Introduction to Tractors
Commercial tractors are best known for providing the farming power that feeds billions of people around the world. However, tractors can be fitted with many types of accessories that let them perform a wide range of tasks.
Tractors are used extensively in mowing and land-clearing applications. In fact, the common suburban riding mower is basically a scaled-down tractor. They're also used in construction, landscaping, livestock operations, and industrial settings. This guide primarily covers topics pertaining to small- to medium-sized tractors, from around 20 to 80 horsepower.
Getting the right tractor is important: it's an expensive purchase and one that you can easily last 10, 20, or 30 years or more. This BuyerZone Tractors Buyer's Guide will help you through the process, answering questions such as:
- How much horsepower do you need?
- What features are most important?
- Which attachments are the most useful?
- How can you choose the right dealer?
- How much you can expect to pay?
Basics of Choosing a Tractor
Start choosing a tractor by determining if one is actually right piece for you. Tractor capabilities overlap with those of skid steer loaders, mini excavators, and loader/backhoes. There are two main points to consider when choosing which type of equipment is right for you:
- Flexibility. Skid steer loaders and tractors are designed to power many kinds of attachments, while excavators and loader/backhoes are dedicated to the specific tasks of digging and loading. As a result, the specialized machines are more efficient at their specific jobs, but the generalists are useful in more ways.
- Surface impact. Skid steers and excavator tracks can wreak havoc on grass or loose surfaces. In contrast, even fairly substantial tractors equipped with the right tires can work on these types of surfaces without doing noticeable damage.
- Coverage area. Since they can move at faster speeds, tractors are more appropriate than skid steers for work that involves covering a lot of ground: mowing or plowing large fields, for example.
What is your application?
Once you decide that a tractor is the right purchase for you, think through the specifics of what you'll need it do and the environment you'll be using it in. Some points to consider:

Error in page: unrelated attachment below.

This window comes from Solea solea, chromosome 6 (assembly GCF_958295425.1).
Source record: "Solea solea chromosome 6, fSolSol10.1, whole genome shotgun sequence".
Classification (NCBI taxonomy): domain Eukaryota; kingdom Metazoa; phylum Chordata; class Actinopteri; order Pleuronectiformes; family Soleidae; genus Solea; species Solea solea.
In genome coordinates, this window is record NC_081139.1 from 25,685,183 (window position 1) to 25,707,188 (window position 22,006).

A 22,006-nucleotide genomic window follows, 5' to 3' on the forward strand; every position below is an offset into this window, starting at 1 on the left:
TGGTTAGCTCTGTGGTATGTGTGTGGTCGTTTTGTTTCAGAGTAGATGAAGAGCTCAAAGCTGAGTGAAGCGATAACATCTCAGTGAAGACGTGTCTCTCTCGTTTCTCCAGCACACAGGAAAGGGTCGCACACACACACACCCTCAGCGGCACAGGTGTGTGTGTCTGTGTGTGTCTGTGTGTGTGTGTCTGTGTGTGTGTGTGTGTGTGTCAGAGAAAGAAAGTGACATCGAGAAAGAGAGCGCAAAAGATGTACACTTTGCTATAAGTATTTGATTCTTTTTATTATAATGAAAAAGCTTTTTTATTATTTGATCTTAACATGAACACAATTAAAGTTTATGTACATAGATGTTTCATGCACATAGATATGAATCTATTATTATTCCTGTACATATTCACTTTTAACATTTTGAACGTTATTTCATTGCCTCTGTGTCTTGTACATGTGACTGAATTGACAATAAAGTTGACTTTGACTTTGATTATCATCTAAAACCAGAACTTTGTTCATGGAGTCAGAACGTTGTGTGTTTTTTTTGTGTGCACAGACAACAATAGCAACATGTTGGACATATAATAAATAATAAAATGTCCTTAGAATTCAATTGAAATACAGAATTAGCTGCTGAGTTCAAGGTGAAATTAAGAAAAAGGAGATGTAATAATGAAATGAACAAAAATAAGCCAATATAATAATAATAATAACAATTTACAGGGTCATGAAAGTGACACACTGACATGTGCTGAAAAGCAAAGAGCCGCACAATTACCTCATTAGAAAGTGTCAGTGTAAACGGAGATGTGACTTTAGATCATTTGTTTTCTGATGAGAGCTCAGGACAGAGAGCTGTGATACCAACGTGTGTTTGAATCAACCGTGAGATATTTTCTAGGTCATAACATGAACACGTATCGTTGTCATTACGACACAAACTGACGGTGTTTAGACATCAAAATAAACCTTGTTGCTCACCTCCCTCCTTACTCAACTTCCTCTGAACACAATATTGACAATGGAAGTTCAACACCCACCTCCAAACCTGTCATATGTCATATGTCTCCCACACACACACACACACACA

- What kinds of surfaces will you be using it on? Landscaped grass, loose gravel, muddy fields, pavement?
- Will it be used mainly on flat ground, or hilly terrain?
- What attachments will you use? (More on choosing attachments in Features.)
- Are there any limiting factors on the size or weight of the tractor? (Gates, garage doors, narrow paths, small bridges, trailers.)
- Do you need to drive it on open roads or over long distances?
- Will the tractor be used day or night? In cold, hot, rainy, or all weather conditions?
Knowing the answers to these questions will help narrow your choices as you begin to talk to tractor dealers.
How Much Horsepower You Need
Once you have a handle on the types of jobs your tractor will be tackling, you can work with a seller to determine what horsepower you need. Horsepower is the most basic distinction between tractor models: it dictates what work the tractor can perform, what types of attachments it can run, and, to a large degree, how much you'll pay.
Tractors with less than 25 HP make up the small end of the market. They're capable of handling most basic lawn work, but often can't provide enough power for more demanding jobs like tilling or heavy brush mowing. Between 25 and 65 horsepower is a comfortable middle ground that features tractors with capabilities suited for ranchette communities, horse farms, nurseries, and many commercial uses.
Above 65 HP, you get into tractors designed for strenuous agricultural use, such as tilling fields and baling hay. The largest tractors for commercial farming feature 200 HP engines or larger.
Be aware: in some tractors, the horsepower available to attachments through the power take off (PTO) connection is less than the overall engine horsepower. Some attachments have more specific HP requirements than others, so make sure you check these ratings carefully.
Once you know the general range of horsepower you're looking for, the best way to narrow it further is to talk to a seller who carries a wide range of different brands and models of tractor. The best sellers, like those on the BuyerZone network, will ask you specific questions designed to help them determine exactly how much power you need.
When it comes to tractor horsepower, there are problems associated with both overbuying and underbuying. Buy a tractor that's too small and you may not be able to complete the jobs you have in mind. Buy one that's too large, and you'll be wasting money, as well as increasing the turning radius, clearance requirements, and damage to the ground.
Once you decide on a base model tractor, there are several important features you should consider.
Four wheel drive
sellers estimate that 90% to 95% of the small to medium-sized tractors they sell are four-wheel drive (4WD) models. The reasons are simple:
- 4wd is critical if you want to use a loader on the front of the tractor
- Tractors with 4WD have substantially better resale values
- Tractors are often used on surfaces with poor traction, where 4wd is a huge benefit
For basic mowing on relatively level ground, 4WD doesn't really offer any advantages, and it may do even more damage to finished lawns than 2-wheel drive tractors. The only time 2wheel drive is clearly a better choice is when driving the tractor for long distances at road speeds. However, if you need to transport your tractor over long distances on a regular basis, you'd be better off buying a trailer and transporting it that way.